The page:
9. ^ Kikuchi G, Hiraga K (June 1982). "The mitochondrial glycine cleavage system. Unique features of the glycine decarboxylation". Mol. Cell. Biochem. 45 (3): 137–49. doi:10.1007/bf00230082. PMID 6750353. 
  10. ^ Yoshida T, Kikuchi G, Tada K, Narisawa K, Arakawa T (May 1969). "Physiological significance of glycine cleavage system in human liver as revealed by the study of hyperglycinemia". Biochem. Biophys. Res. Commun. 35 (4): 577–83. doi:10.1016/0006-291x(69)90387-8. PMID 5788511. 
  11. ^ Hayasaka K, Tada K, Fueki N, Nakamura Y (June 1987). "Nonketotic hyperglycinemia: analyses of glycine cleavage system in typical and atypical cases". J. Pediatr. 110 (6): 873–7. doi:10.1016/S0022-3476(87)80399-2. PMID 3585602. 
  12. ^ Kanno J, Hutchin T, Kamada F, Narisawa A, Aoki Y, Matsubara Y, Kure S (Mar 2007). "Genomic deletion within GLDC is a major cause of non-ketotic hyperglycinaemia". Journal of Medical Genetics. 44 (3): e69. doi:10.1136/jmg.2006.043448. PMC 2598024Freely accessible. PMID 17361008.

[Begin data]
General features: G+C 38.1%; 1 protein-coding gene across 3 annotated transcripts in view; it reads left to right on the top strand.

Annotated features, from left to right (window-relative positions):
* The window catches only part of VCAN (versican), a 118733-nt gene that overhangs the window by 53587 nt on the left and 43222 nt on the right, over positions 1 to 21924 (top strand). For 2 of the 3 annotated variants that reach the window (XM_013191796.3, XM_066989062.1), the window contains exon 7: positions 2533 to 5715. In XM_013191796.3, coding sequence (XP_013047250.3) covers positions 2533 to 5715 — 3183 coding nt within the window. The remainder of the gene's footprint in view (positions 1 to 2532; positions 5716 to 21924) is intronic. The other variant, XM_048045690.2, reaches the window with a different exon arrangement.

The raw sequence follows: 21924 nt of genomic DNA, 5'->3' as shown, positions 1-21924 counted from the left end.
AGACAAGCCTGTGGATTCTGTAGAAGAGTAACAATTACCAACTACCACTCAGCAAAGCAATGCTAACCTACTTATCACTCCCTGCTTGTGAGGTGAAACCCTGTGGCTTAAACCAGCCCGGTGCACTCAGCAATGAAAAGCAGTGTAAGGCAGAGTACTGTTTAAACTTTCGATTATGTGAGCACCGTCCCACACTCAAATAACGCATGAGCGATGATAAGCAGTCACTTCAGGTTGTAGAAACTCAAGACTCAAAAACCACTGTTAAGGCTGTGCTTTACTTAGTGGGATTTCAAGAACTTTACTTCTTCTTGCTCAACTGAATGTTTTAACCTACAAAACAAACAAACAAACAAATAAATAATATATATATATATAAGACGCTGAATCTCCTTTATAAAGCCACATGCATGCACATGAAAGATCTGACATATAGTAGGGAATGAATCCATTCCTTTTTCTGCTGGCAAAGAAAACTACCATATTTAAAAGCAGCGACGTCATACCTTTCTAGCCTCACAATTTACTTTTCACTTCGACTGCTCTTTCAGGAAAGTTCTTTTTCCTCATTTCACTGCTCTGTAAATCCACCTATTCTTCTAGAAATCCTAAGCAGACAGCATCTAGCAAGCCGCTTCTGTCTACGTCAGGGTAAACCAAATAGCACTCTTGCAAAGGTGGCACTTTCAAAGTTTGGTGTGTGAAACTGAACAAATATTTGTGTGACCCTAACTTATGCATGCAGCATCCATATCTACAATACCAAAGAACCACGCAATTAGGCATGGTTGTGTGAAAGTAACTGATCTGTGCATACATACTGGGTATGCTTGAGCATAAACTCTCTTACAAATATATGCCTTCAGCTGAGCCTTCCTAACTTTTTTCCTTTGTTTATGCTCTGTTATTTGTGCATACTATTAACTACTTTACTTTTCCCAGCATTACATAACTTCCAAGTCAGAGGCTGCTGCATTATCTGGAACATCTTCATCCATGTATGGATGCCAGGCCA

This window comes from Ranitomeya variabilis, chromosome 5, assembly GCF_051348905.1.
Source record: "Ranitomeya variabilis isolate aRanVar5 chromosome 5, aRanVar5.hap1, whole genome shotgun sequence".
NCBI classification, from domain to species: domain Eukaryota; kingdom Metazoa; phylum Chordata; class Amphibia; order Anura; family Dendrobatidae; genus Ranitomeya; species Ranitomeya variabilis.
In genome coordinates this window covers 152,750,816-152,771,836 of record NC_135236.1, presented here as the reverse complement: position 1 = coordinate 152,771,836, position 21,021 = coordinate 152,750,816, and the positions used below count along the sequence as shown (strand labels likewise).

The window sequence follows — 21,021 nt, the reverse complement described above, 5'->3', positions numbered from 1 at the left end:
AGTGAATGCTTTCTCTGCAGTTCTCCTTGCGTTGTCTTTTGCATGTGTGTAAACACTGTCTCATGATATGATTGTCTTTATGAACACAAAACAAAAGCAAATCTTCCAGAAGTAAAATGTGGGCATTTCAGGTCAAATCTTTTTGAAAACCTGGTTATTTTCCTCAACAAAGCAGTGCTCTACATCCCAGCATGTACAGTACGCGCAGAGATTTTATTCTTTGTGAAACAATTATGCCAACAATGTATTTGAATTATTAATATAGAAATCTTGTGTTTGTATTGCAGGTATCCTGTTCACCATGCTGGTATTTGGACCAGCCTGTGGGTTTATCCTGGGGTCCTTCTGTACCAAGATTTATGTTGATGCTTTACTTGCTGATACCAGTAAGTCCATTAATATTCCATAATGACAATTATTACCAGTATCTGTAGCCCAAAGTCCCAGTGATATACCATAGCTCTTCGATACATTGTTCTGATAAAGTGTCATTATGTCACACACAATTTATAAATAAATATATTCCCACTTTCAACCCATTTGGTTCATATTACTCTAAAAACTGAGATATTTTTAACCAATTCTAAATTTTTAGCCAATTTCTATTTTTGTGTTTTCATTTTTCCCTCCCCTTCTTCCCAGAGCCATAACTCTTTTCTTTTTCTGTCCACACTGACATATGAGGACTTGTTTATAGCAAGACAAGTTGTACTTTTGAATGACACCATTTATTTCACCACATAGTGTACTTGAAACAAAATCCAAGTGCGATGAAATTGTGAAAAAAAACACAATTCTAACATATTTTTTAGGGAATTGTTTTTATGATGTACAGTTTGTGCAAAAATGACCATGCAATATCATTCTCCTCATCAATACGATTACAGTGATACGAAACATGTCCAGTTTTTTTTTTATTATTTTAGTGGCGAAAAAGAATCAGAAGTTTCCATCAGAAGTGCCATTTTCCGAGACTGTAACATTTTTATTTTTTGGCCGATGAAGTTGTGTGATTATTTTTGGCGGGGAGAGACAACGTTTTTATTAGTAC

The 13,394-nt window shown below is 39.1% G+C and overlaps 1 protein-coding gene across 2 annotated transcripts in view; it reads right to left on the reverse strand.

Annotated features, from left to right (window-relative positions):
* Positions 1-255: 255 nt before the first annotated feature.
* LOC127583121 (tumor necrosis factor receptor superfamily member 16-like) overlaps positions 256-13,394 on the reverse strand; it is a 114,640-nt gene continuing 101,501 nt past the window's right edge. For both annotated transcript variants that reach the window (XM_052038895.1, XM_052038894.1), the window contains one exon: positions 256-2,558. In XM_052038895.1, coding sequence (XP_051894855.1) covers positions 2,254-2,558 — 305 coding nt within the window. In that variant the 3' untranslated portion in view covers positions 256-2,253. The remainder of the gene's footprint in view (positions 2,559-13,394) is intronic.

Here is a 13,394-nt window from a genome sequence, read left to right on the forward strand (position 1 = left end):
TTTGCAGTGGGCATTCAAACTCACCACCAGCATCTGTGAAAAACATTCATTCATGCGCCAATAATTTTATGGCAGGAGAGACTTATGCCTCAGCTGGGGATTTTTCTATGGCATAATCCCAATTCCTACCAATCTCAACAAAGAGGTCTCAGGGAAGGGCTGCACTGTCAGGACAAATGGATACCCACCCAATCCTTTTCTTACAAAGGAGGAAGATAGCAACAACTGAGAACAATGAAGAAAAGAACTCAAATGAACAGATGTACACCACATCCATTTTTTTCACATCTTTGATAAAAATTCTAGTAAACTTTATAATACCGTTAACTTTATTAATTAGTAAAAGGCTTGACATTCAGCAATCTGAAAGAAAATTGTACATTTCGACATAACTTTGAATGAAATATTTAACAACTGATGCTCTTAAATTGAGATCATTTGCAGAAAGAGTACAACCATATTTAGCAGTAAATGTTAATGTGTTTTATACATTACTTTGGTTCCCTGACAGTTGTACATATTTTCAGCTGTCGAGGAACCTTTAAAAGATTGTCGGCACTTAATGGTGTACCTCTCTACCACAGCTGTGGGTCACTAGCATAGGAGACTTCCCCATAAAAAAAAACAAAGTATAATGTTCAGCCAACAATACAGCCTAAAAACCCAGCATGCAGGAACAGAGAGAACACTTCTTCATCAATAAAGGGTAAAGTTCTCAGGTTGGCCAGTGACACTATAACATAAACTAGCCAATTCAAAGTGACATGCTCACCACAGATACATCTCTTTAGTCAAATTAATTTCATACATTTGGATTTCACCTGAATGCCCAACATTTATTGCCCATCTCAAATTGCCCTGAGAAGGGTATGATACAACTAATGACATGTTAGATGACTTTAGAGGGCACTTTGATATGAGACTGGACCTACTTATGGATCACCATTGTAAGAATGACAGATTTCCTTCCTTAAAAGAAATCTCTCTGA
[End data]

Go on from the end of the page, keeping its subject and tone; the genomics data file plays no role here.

13. ^ Kure S, Mandel H, Rolland MO, Sakata Y (April 1998). "A missense mutation (His42Arg) in the T-protein gene from a large Israeli-Arab kindred with nonketotic hyperglycinemia". Hum. Genet. 102 (4): 430–4. doi:10.1007/s004390050716. PMID 9600239. 

This page is based on a Wikipedia article. The text is available under the Creative Commons Attribution/Share-Alike License.

This tab holds the annotation information that is stored in the Pfam database. As we move to using Wikipedia as our main source of annotation, the contents of this tab will be gradually replaced by the Wikipedia tab.